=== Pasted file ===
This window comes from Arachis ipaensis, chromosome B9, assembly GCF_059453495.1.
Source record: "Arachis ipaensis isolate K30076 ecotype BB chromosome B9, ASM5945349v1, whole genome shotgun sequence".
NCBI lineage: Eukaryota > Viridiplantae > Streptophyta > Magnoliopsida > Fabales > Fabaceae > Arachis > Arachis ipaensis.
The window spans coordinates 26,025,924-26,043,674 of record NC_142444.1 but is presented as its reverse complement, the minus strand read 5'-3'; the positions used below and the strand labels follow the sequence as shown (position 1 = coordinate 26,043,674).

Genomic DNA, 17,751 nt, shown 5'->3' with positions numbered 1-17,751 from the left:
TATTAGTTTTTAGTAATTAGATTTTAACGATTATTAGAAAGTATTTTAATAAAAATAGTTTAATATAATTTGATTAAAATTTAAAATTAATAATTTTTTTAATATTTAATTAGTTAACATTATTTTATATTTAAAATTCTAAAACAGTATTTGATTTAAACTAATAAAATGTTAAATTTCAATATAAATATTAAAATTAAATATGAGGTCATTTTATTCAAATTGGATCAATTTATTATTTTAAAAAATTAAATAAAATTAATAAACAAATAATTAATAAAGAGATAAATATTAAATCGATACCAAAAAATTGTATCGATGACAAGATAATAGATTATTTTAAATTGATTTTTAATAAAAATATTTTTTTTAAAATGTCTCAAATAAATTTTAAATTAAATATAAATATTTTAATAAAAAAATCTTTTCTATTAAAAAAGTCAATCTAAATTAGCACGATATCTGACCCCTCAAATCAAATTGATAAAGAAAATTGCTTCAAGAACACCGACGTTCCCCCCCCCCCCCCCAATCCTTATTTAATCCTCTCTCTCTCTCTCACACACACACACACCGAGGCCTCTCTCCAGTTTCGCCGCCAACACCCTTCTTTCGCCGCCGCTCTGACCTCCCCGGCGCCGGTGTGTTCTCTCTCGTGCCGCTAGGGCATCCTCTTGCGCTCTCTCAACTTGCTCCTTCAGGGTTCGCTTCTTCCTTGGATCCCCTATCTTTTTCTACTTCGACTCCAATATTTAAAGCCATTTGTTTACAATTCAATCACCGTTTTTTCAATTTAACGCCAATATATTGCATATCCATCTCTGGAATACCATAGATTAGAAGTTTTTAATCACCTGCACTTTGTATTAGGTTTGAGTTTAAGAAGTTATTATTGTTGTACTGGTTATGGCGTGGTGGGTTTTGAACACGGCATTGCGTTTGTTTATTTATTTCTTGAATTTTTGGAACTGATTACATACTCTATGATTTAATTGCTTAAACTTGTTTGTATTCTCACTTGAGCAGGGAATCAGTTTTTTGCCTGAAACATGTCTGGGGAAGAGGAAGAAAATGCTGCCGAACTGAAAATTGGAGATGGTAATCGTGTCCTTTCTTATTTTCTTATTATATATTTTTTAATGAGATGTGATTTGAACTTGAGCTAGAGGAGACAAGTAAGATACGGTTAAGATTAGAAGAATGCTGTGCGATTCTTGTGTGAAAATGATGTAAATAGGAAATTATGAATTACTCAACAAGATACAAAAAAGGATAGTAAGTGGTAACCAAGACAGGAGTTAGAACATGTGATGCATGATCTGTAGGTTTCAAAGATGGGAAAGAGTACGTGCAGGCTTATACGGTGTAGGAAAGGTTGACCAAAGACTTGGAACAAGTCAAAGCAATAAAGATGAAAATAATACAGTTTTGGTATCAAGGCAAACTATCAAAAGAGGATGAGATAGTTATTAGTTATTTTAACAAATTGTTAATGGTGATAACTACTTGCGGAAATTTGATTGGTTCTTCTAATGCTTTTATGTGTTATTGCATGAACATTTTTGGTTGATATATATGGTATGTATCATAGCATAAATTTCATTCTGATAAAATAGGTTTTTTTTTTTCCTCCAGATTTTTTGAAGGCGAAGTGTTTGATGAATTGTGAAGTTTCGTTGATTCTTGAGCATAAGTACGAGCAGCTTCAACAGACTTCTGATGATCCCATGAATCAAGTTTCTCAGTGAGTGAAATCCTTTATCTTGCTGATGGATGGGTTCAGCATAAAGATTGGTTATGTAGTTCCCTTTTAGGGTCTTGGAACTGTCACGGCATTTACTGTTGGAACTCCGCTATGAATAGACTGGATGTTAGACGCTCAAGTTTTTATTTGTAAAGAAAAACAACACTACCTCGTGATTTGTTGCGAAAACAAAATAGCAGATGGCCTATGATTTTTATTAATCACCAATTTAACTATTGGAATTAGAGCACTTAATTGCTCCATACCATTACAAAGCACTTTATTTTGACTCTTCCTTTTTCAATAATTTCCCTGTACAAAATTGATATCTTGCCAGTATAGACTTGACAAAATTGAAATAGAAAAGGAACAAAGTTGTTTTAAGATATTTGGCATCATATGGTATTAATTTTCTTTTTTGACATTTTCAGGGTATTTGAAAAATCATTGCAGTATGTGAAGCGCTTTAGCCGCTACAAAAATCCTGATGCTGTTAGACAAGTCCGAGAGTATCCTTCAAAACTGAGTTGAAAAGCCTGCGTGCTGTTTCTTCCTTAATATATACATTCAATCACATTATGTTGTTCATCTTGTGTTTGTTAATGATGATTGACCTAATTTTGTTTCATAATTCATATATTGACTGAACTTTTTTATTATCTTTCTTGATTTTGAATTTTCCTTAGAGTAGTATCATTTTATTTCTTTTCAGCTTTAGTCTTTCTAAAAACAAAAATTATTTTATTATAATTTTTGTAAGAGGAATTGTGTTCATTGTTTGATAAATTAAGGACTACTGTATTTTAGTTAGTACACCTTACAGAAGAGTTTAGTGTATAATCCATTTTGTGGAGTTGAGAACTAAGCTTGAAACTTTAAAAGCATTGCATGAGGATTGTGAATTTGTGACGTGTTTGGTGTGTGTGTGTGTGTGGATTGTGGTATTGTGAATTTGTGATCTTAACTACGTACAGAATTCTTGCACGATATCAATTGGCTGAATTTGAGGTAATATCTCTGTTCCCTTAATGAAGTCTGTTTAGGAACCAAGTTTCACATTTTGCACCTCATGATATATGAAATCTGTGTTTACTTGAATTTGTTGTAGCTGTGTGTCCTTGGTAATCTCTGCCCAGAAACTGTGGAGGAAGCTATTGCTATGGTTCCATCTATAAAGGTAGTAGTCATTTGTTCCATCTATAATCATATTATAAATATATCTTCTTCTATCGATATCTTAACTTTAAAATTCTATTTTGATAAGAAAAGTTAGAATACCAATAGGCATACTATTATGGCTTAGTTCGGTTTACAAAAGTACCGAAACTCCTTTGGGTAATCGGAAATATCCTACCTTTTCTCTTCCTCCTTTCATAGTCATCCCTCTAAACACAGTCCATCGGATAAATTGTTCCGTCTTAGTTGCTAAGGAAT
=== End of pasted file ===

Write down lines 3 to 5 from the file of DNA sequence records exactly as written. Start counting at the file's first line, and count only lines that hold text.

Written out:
NCBI lineage: Eukaryota > Viridiplantae > Streptophyta > Magnoliopsida > Fabales > Fabaceae > Arachis > Arachis ipaensis.
The window spans coordinates 26,025,924-26,043,674 of record NC_142444.1 but is presented as its reverse complement, the minus strand read 5'-3'; the positions used below and the strand labels follow the sequence as shown (position 1 = coordinate 26,043,674).

Genomic DNA, 17,751 nt, shown 5'->3' with positions numbered 1-17,751 from the left: